…Weiterstadt prison is exemplary of how the state deals with the splintering and broadening contradictions: more and more people are faced with prison, prison, prison – and this prison was also supposed to act as a deportation prison as a part of the racist state refugee policy.
In its technological perfection of isolation and differentiation of imprisoned people, it was to be a model for the rest of Europe.
Weiterstadt, after Berlin-Ploetzenzee, was to be the second fully-conceived maximum-security prison for women, and it was being billed as “the most humane prison” in Germany. But behind this notion is hidden its scientifically further-developed concept of the isolation, differentiation, and total control of prisoners. It is the principle of reward and punishment in a high-tech form that forces prisoners to be disciplined and subordinate and which forces them, even if it means breaking them, to give their “cooperation”.
The electronic surveillance system was the most expensive and highly-developed in all of Europe, with which all aspects of the prison could be controlled and utilized for the psychological program of destroying all attempts at solidarity, friendship, and self-determined organization…
Commenting on the manner in which German society has been rattled by her release, Jeffrey Fleishman in the LA Times (March 26, 2007) opines that “Her case also has revealed that vestiges of extreme leftist politics still resonate among certain intellectuals who never realized their anarchist dreams”, which is kinda odd given that the RAF were a Marxist-Leninist organisation. Locally, similar ideological confusion is evident in Stuart Munckton’s review of Build it Now: Socialism for the Twenty-First Century (Monthly Review Press, 2006), in which he writes that:
However, [Michael A.] Lebowitz doesn’t argue that simply introducing a model involving workers’ management is enough to change society. He polemicises against the anarchist academic John Holloway, who argues against seeking to win state power to achieve change [Change the World Without Taking Power, Pluto / University of Michigan Press, 2002; also available online @ libcom]. Lebowitz points out that this argument “has been refuted in two clear ways”. First of all, looking at the experience of the Venezuelan revolution, he argues: “Can we even begin to imagine the changes that are occurring here now without the power of the state?” Lebowitz refers to Marx’s arguments on the need for workers to win state power to transform society, explaining that it needs to be a form of state power fundamentally different to the capitalist state, organised democratically as the self-government of working people.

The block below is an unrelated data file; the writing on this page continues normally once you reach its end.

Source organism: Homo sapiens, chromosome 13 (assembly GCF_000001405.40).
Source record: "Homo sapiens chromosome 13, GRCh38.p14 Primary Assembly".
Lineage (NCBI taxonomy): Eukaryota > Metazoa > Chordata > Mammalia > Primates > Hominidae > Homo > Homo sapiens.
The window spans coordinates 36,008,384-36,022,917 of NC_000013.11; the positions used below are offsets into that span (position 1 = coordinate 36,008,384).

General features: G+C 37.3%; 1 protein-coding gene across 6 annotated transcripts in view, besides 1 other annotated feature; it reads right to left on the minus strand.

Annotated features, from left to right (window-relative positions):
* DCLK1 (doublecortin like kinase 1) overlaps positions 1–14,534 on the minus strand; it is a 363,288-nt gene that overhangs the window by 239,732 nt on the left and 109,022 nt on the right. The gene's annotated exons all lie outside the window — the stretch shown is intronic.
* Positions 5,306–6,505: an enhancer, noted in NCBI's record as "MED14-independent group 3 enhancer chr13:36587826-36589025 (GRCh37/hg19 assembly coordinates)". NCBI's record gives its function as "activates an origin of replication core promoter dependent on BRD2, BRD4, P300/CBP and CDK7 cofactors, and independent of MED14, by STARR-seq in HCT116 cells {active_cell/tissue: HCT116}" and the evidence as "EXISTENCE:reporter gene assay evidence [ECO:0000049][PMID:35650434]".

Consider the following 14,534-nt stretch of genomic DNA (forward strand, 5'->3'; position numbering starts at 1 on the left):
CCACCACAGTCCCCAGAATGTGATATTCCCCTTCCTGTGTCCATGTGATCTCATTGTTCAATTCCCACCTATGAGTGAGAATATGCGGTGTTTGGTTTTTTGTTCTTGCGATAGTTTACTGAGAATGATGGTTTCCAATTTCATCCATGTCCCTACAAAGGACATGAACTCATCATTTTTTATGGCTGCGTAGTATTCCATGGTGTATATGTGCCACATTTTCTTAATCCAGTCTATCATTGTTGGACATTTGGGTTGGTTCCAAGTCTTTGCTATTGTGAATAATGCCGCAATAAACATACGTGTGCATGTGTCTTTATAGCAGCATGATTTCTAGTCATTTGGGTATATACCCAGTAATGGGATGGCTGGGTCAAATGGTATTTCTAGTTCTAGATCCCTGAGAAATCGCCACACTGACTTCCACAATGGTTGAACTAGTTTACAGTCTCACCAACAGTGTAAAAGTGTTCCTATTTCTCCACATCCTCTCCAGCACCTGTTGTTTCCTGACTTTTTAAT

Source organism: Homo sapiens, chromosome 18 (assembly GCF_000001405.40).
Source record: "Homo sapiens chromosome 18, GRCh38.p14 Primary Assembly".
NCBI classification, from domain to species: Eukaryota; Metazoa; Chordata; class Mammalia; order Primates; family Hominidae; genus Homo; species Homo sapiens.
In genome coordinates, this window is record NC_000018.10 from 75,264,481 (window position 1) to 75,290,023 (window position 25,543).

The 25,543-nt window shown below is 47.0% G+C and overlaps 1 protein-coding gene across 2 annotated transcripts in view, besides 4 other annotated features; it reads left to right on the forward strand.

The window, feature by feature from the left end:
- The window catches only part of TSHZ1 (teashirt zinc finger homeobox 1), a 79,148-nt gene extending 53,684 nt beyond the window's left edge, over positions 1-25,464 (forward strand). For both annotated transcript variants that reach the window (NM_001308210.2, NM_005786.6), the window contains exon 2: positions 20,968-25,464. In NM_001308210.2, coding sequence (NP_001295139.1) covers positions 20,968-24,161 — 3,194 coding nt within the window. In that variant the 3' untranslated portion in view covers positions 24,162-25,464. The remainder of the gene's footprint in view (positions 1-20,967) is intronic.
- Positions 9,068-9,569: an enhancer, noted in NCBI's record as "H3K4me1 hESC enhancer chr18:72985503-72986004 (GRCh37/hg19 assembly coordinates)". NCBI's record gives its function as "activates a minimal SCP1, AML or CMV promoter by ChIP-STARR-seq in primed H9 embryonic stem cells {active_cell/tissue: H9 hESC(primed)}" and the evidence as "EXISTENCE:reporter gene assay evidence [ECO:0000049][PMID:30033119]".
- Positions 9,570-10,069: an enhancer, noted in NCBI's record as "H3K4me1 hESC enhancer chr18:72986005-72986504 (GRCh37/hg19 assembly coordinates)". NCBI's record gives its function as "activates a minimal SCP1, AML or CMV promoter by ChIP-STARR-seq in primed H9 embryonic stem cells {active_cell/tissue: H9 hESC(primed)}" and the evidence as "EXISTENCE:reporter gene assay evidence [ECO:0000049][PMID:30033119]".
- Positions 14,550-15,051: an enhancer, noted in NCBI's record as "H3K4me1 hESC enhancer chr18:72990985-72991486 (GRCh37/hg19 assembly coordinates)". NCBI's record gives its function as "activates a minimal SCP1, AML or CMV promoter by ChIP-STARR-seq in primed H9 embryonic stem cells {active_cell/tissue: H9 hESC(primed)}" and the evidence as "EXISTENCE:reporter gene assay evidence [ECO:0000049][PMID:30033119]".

— ‘Two, three, many Bolivarian revolutions!’, Green Left Weekly, No. 704, March 24, 2007
Blah blah blah, Lenin Lenin Lenin.
Other problem is, Screamin’ John Holloway, while he may be an academic, is not actually an anarchist. His text — despite its somewhat deceptive title — makes only a handful of dismissive references to anarchism, but is otherwise based very firmly in a (libertarian) Marxist analysis of society and political economy.
The objective of creating a week-long space fermenting dissidence against the Venezuelan government, the state-centric left, traditional political parties and Capital was achieved with success beyond expectation. The goal of spreading a multiplicity of political visions and strategies was achieved without the logistical support of the Venezuelan army and without any promotion or funding weighted with bureaucracy. The second objective, reconstructing a grassroots network of autonomous social movements, inspiring new ways of doing politics and building a transformational movement, is a project that transcends the time-span of a week. For this reason, each one of the organizations that convened at the ASF is moving forward with diverse programs at a variety of levels. The recovery of various movement agendas is critical: ecologists, students, neighborhood organizations, feminists, indigenous peoples’ movements, youth, citizens and campesinxs form an emancipatory challenge to our stagnant political system characterized by redundant electoral cycles and agendas imposed from above.